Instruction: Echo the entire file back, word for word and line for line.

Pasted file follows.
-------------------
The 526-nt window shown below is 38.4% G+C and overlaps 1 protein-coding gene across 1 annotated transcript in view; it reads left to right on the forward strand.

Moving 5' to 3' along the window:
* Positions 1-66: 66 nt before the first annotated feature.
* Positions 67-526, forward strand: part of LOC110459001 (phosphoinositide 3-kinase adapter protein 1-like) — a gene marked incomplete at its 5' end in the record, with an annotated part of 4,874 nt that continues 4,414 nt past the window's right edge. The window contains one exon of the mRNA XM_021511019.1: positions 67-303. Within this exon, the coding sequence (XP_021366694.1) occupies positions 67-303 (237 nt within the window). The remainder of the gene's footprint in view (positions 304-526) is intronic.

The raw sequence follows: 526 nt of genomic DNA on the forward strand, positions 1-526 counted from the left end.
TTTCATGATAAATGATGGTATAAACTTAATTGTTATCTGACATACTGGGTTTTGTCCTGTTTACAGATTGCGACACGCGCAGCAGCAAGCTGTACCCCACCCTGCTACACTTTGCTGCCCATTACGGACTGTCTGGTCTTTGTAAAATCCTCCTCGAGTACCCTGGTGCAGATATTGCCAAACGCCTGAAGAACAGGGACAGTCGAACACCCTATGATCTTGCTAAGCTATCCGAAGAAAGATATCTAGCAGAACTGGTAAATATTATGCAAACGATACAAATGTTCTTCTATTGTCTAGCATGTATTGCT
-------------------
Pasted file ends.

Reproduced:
The 526-nt window shown below is 38.4% G+C and overlaps 1 protein-coding gene across 1 annotated transcript in view; it reads left to right on the forward strand.

Moving 5' to 3' along the window:
* Positions 1-66: 66 nt before the first annotated feature.
* Positions 67-526, forward strand: part of LOC110459001 (phosphoinositide 3-kinase adapter protein 1-like) — a gene marked incomplete at its 5' end in the record, with an annotated part of 4,874 nt that continues 4,414 nt past the window's right edge. The window contains one exon of the mRNA XM_021511019.1: positions 67-303. Within this exon, the coding sequence (XP_021366694.1) occupies positions 67-303 (237 nt within the window). The remainder of the gene's footprint in view (positions 304-526) is intronic.

The raw sequence follows: 526 nt of genomic DNA on the forward strand, positions 1-526 counted from the left end.
TTTCATGATAAATGATGGTATAAACTTAATTGTTATCTGACATACTGGGTTTTGTCCTGTTTACAGATTGCGACACGCGCAGCAGCAAGCTGTACCCCACCCTGCTACACTTTGCTGCCCATTACGGACTGTCTGGTCTTTGTAAAATCCTCCTCGAGTACCCTGGTGCAGATATTGCCAAACGCCTGAAGAACAGGGACAGTCGAACACCCTATGATCTTGCTAAGCTATCCGAAGAAAGATATCTAGCAGAACTGGTAAATATTATGCAAACGATACAAATGTTCTTCTATTGTCTAGCATGTATTGCT